Then I moved to Iowa.

A month after my move, I met a woman at a job training who had moved here with her husband a year ago for his job.

“Do you like it here in Iowa?” I asked her, as I am always eager to pester other people who have also come from other places, probably in search of validation that I am not the only one who feels like a tree without roots.

She stared straight ahead and said, in a tone of grim determination, “We. Are. Going. To. Like. It.”

I found myself admiring and taking note of that attitude, her acceptance that whether she “liked it here” was a moot point by now. She was here. It was done. Bloom where you’re planted, and all of that.

Later I had dinner with a couple friends who also just moved here, one from Massachusetts and one from Scotland. Conversation with them was comforting, as they both understood first-hand the pains and pleasures of starting over—the girl from Scotland much more so than I. But both of them also had plans to move back home eventually. Home—where all their family and friends would be waiting for them.

That type of home doesn’t exist for me anymore. I don’t have a place to move back to someday where everyone I’ve loved in my life will be awaiting my return with open arms. My parents are still in St. Louis, but everyone else from my life is scattered. There is no prospect of moving back home for me, just of visiting old homes and creating new ones. The journey itself must become my home.

I was at my first staff meeting in January, feeling new and out-of-place and wishing that I could just skip right over this inevitable stage of not knowing anyone or anything. And wishing that I did just have a familiar home to go back to once this whole stage was said and done.

But then we played Two truths and a lie, that game where you say two things that are true about yourself and one that’s false and everyone has to vote on which is the lie.

The facts that the girl across from me gave were this: “I have never left the country.” “I have never lived outside of Iowa City…”(I was really hoping her last one wouldn’t be I have never been off of this street) “…And I have never gotten a speeding ticket.”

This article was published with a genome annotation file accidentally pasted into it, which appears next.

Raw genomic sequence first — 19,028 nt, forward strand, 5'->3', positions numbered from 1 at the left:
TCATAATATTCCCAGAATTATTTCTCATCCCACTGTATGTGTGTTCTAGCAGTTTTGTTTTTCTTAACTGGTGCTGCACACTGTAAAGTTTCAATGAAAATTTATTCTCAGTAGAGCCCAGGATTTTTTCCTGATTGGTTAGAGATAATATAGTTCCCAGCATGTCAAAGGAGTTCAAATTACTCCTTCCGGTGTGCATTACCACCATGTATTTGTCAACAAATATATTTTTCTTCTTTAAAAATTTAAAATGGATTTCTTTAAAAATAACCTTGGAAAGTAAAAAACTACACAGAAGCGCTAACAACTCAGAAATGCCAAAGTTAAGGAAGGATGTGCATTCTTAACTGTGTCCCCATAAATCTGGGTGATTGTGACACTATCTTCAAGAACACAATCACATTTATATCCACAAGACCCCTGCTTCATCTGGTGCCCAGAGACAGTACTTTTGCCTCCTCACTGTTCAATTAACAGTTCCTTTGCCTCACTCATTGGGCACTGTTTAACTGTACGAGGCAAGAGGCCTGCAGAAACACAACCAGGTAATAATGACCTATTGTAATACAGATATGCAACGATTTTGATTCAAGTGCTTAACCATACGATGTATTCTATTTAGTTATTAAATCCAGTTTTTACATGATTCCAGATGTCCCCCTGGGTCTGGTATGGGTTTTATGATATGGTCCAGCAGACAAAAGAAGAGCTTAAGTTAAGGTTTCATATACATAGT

The lie turned out to be that she never lived outside Iowa City, because for one year she lived in a different city in Iowa.

And in that one moment, I suddenly remembered how glad I am for all the varied truths I have managed to gather in my short life. I felt glad to have studied abroad on the other side of the world, to have skydived and bungee jumped in New Zealand, and to have taught an Indian village how to dance the Macarena.

This is always how it is with me. I go back and forth. I feel a push and a pull. I want to be far but I want to be close. I want to have adventures but I want the familiar. I crave excitement and calm. I am jealous of people who stay until I remember that I’m not. I am made up of these two opposing desires, one of which has been allowed to develop only because I was pushed to leave home.

Doug and I were out to dinner with our friends Ben and Abby several months ago and a Lady Gaga song came on. “I did what any girl would do, and I would do it all over again,” Abby said, repeating one of the lines. “That’s what Ben’s paper is about,” she said, nudging her fiancée. “The concept of eternal return.”

“What’s eternal return?” I asked.

“It’s feeling so content with the choices you have made that you would choose to repeat your life again, moment for moment, feeling every joy and every sorrow exactly the same, all over again.”

That’s me. I would do that. In a heartbeat.

I can never relate when people say things like “I would never want to go back to high school.” I feel nostalgic for every part of my life, and I would be happy for the chance to re-live any of it.

And maybe that’s precisely because I have gotten to have so many different and amazing experiences without staying anywhere long enough for things to get stale.

Missouri, Illinois, Indiana, and Iowa might not sound like places that would be exciting or that would be all that different from each other, but the people I’ve met in each place have been unique and wonderful. And that’s the only thing that really matters to me anywhere I go.

Letting go of day-to-day friendships with people I love is always the hardest for me. When I click with someone it feels like destiny, and like a mistake to part. I’m never comforted by “how easy it is to keep in touch these days.” When someone moves, things change. Period. That’s why moving is so painful.

I’m trying to train myself to not get so hung up on particular people, but to instead focus on the take-away lesson that all of this has taught me: There is no shortage of good people anywhere. The more you move around, the more of them you get to meet.

I try to remind myself to stop and just think about all of the experiences I wouldn’t have had and the people I wouldn’t have met if I hadn’t moved all these times and had all these adventures. And when I focus on that I stop, at least for the moment, feeling jealous of anyone or homesick for a place that doesn’t exist. Instead I just feel lucky.